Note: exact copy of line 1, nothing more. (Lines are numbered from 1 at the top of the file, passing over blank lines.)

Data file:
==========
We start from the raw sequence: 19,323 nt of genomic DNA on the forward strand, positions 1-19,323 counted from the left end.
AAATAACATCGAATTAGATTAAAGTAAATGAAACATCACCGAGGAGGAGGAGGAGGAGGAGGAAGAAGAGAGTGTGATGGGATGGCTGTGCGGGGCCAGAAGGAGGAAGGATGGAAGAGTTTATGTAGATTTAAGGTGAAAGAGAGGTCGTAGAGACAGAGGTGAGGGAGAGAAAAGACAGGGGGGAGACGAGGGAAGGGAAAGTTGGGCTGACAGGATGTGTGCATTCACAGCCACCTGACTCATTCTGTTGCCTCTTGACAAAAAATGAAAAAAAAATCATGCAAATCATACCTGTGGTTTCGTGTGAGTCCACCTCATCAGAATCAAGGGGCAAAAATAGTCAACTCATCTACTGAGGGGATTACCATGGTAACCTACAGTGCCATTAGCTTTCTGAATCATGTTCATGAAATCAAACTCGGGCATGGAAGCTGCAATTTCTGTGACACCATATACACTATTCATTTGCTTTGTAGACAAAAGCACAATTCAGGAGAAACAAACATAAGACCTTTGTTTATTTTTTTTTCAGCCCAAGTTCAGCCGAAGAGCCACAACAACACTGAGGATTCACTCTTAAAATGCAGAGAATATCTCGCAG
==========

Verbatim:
We start from the raw sequence: 19,323 nt of genomic DNA on the forward strand, positions 1-19,323 counted from the left end.